A KC spokesman said on Tuesday: "It is too early to comment in this particular case, but as in all cases, while the vet’s decision is final, all vet reports are reviewed.”
Mr Williamson said that he had taken his Chow to the vet on Monday morning who had confirmed she had a ‘touch of conjunctivitis’.
"I was seething at first, but at the end of the day it has been confirmed, even though both vets said it was slight and negligible,” he said.
Mary Robbins, whose husband David handled the bitch, said the long journey and air flowing through the car window into the bitch’s eyes could have caused the condition.
"Her eyes were slightly wet, but the seven-hour journey and conditions on the way could have been the culprit,” she said.
"My husband was in tears at the show. We love this little bitch, she’s beautiful. It’s just so upsetting.”
The Chow who took the DCC, Olive Taylor’s Ir Ch Hiswin Captivating Star, also underwent a veterinary check at the show because he had won his third CC, and passed.
The Canine Alliance said it was astonished that the KC had called on everyone to become a member one day – Prof Dean in his ‘state of the nation’ speech at the WKC annual dinner – and the next ‘allow a decision to be made to exclude a dog on grounds that do not tally with their directives to vets’.
"It is only a matter of days since the Alliance wrote to Prof Dean warning him of the inconsistent manner in which these tests were being applied, but this must bring little comfort to yet another breeder who sees a life’s work shattered in an instant,” said the group’s secretary Robert Harlow.
"It’s time for the KC to suspend these tests immediately and to go through a genuine period of consultation. We do not accept the standard response of the KC that the AGM instructed the General Committee to continue the checks. A total of 95 members were in the room by the time a well-choreographed KC AGM reached that decision – after a re-working of the order of the agenda on the day.
"The General Committee must take responsibility and deal with this matter in the interests of the wider world of pedigree dogs. We regret that the continued inept performance of the KC, in failing to tackle its own errors which started at Crufts, are now making a laughing stock of the KC, exhibitors and breeders of pedigree dogs in this country. It is the easiest thing in the world to make a wrong decision – it takes immense courage to admit and correct it. We call on ‘our Kennel Club’ – as Steve Dean urged people to think of the club at the WKC dinner – to show that courage now.”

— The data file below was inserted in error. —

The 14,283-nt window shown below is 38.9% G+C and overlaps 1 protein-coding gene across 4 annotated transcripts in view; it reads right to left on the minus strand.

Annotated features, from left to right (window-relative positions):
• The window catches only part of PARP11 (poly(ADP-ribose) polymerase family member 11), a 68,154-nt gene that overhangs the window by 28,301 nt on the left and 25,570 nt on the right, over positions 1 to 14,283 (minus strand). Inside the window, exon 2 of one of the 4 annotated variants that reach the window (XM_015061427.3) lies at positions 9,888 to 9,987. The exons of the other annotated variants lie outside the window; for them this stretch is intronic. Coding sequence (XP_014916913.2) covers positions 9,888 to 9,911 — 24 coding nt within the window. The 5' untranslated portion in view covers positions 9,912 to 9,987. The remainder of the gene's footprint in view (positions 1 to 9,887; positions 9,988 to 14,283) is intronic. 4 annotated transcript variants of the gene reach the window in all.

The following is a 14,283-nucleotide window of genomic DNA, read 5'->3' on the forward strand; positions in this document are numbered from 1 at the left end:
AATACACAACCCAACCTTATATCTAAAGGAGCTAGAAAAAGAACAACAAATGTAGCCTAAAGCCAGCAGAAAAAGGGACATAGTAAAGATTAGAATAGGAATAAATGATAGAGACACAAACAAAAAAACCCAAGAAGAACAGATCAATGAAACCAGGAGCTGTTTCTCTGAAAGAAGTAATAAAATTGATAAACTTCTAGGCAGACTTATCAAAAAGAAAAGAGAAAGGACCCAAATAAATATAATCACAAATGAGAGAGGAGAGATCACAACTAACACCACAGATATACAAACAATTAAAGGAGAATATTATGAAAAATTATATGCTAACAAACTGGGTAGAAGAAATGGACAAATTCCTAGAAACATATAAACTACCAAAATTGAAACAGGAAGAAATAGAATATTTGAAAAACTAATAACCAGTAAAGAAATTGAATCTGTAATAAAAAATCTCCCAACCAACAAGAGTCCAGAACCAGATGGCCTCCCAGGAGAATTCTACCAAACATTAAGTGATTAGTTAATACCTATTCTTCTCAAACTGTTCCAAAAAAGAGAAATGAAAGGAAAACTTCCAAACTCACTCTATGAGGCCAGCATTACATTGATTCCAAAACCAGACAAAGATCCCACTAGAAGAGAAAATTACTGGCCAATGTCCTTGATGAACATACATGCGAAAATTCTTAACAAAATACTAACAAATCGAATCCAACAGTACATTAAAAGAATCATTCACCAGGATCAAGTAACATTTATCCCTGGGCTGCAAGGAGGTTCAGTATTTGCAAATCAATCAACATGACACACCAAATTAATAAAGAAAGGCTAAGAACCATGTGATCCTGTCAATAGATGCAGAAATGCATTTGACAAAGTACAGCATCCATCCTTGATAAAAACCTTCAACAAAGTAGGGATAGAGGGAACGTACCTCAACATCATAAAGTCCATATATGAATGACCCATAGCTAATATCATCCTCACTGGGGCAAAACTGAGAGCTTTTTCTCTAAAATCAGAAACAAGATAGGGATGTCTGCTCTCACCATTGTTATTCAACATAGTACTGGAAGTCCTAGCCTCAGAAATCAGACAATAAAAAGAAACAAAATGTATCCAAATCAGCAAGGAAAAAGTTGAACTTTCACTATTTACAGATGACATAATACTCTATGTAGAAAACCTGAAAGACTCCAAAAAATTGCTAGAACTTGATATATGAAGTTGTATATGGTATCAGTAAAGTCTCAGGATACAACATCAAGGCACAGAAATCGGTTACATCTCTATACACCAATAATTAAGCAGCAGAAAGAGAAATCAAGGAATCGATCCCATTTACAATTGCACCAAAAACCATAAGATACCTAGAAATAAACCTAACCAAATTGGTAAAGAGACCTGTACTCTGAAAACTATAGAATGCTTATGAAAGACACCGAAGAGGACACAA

Mr Harlow added that Prof Dean had been given the ideal opportunity to appease someone who had co-operated totally with the KC and its strategy on one of the high-profile breeds – Ms Slater – but he had failed to do so.
Not really wanting to offend you Ms Slater but your lovely dog has a lot of wrinkle on its head. I could examine my own and my dogs eyes without peeling anything back. My answer to your question where do we go from here is obviously towards less wrinkle. I appreciate that you have a wonderful dog but clearly what is needed going forward is some work towards dogs that do not have so much skin.
I appreciate that established breeders must feel as if the goal-posts have been moved, but for the overall welfare of dogs we need to move towards traits that allow the dogs to enjoy a life that isn't marred by excessive and pointless traits. Just my opinion.
Why are dogs with horrendously excessive skin being rewarded in the first place? Are these judges even looking at the standard?
' Some loose fitting skin over body and head permitted, not to be excessive.'
'Nose large with well open nostrils.'
'head has loose skin permitted but without excess.'
'Rims tight without haw.'
See the words 'without excess'? Clearly these judges and breeders can't.
If I was looking at your eyeball in its entireity, it would be necessary to peel back your eyelids. Thank you for your comments. Kim Slater
If you have to "peel the dogs eyelid back" to check that the eye is healthy then i think you have a clue right there. Dog people are still insistant that traits which are debilitating to a dog are acceptable. Where do you go from here? The answer is pretty obvious.